Former Gov. Andrew M. Cuomo Cuomo did not say in...

Former Gov. Andrew M. Cuomo Cuomo did not say in his Monday statement whether he would run for the office he held for three terms before he was accused of sexual harassment and his spokesman also wouldn't elaborate. Credit: Kendall Rodriguez

ALBANY — Former Gov. Andrew M. Cuomo further roiled the Democratic waters Monday with a statement to his past campaign supporters that "the state is in a dangerous moment" because of "government incompetence," setting off a barrage of speculation about whether he is thinking about running for the seat from which he resigned in August.

Cuomo didn’t say whether he would run for the office he held for three terms before he was accused of sexual harassment and his spokesman, Rich Azzopardi, wouldn’t elaborate on Cuomo’s statement.

"That was the best threat you ever saw," said Hank Sheinkopf, a veteran Democratic strategist in New York and Washington. "I think what he has in mind is to launch something … this is an attempt to gauge interest."

But Cuomo's statement also might serve other purposes, political observers said. It can be viewed as continued criticism of Attorney General Letitia James, a potential candidate for governor, whom Cuomo accused of running a flawed, politically motivated investigation. Cuomo also may be pressing his contention that he never committed the sexual harassment of which he was accused. And the reference to extreme policies could be aimed at progressive Democrats, who clamored for Cuomo's resignation.

In his statement, Cuomo said, "I fear the state is in a dangerous moment. We are seeing extremists and political expediency rule the day and ‘the tail is wagging the dog’ in the Democratic Party. Government incompetence, political slogans and pandering are prevailing … This is not New York at her finest and we must never settle for less than the people of the state deserve."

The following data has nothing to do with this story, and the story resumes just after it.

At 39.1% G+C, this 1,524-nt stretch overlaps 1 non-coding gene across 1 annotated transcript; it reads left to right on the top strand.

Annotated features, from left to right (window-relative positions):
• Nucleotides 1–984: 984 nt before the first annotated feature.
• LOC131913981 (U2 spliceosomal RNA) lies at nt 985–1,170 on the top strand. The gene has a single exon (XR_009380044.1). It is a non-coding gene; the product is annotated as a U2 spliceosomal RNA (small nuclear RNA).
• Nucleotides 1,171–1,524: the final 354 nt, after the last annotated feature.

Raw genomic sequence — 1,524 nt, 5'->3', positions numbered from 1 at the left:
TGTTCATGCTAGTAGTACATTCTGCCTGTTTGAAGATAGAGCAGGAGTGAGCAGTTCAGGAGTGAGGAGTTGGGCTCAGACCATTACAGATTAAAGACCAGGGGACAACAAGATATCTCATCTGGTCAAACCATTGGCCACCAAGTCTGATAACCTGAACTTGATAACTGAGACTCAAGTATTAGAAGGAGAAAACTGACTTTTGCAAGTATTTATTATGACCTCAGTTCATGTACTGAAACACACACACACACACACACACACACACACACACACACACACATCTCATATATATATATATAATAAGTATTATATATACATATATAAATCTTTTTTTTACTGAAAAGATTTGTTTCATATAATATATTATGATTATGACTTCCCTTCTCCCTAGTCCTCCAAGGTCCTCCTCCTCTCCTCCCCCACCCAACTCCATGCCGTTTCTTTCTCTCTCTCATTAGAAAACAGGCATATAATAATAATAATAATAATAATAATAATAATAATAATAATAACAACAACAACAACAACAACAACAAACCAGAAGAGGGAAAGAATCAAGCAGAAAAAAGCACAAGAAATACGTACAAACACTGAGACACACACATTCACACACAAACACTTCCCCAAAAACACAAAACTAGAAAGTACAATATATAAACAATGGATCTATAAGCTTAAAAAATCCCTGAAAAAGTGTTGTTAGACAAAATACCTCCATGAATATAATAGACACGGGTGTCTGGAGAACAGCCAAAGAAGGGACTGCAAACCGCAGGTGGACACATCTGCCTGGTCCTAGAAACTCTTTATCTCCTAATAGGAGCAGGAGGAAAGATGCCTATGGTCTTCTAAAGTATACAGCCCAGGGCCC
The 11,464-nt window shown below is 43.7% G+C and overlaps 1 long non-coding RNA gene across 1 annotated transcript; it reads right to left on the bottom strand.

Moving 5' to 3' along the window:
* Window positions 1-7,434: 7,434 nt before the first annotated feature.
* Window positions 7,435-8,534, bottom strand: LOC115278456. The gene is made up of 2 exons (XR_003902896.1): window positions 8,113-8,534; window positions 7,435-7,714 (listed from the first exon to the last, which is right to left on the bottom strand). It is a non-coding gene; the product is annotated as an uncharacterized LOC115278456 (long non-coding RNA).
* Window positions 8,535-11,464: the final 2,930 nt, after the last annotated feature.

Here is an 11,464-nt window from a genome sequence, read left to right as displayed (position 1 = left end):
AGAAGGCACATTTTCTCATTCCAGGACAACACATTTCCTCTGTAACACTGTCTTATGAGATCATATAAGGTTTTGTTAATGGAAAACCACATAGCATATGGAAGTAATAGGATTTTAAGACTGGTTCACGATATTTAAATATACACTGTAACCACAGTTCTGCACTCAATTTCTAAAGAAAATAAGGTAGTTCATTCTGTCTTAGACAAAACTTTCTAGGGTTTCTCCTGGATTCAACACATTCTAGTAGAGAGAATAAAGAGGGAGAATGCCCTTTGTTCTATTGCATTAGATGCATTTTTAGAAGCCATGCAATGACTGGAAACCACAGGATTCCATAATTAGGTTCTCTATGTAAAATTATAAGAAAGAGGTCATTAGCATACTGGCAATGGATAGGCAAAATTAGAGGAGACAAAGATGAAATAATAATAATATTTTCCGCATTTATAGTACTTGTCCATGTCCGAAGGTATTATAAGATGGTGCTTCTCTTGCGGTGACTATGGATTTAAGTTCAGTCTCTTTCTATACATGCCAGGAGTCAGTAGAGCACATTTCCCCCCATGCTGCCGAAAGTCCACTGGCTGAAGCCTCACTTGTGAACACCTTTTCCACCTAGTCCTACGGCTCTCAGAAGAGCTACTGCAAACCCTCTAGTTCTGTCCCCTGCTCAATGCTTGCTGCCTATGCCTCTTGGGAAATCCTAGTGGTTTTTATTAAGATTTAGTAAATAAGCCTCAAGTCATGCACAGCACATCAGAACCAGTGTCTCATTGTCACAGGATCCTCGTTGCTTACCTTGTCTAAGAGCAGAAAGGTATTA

He concluded that "New Yorkers have seen effective government that works for them" and the state can’t devolve to the incompetence and overspending he said he had inherited in 2011.

Sheinkopf said he believes that Cuomo is making a broader point: "What he’s telling people is there has to be a way to end the chaos and the only way to end it his him," Sheinkopf said in an interview with Newsday. "He is setting this up: He’s going to be the fixer of the problem … He is the ultimate showman and he knows his audience."

Pollster Lee Miringoff said Cuomo's statement is aimed at trying to settle a score against James, whose political stature has risen after her investigation of the sexual harassment allegations.

"He’s trying to put his spin on history … how he was done in by a political witch hunt and that he is interested in counterpunching the person who done him in," Miringoff said.

Now, he said, Cuomo may be preparing to take his criticism a step further.

"He has money, he has name recognition, and to his way of thinking he has a rationale," said Miringoff, a political-science professor and director of the Marist College Institute for Public Opinion. "That sounds like plans to make plans to me."

State Democratic Party Chairman Jay Jacobs held a news conference Monday to endorse Gov. Kathy Hochul for reelection, but found himself fielding more questions about Cuomo.

"Well, it’s a less-than-friendly statement," said Jacobs. "I don’t know if I’d like to interpret those statements."

Asked about a Cuomo candidacy, Jacobs said: "I think it would be a very big mistake and I don’t think it would be successful."

Hochul said she was focused on governing. "I'm too busy governing New York to worry about emails that are written by people," she said.

Latest videos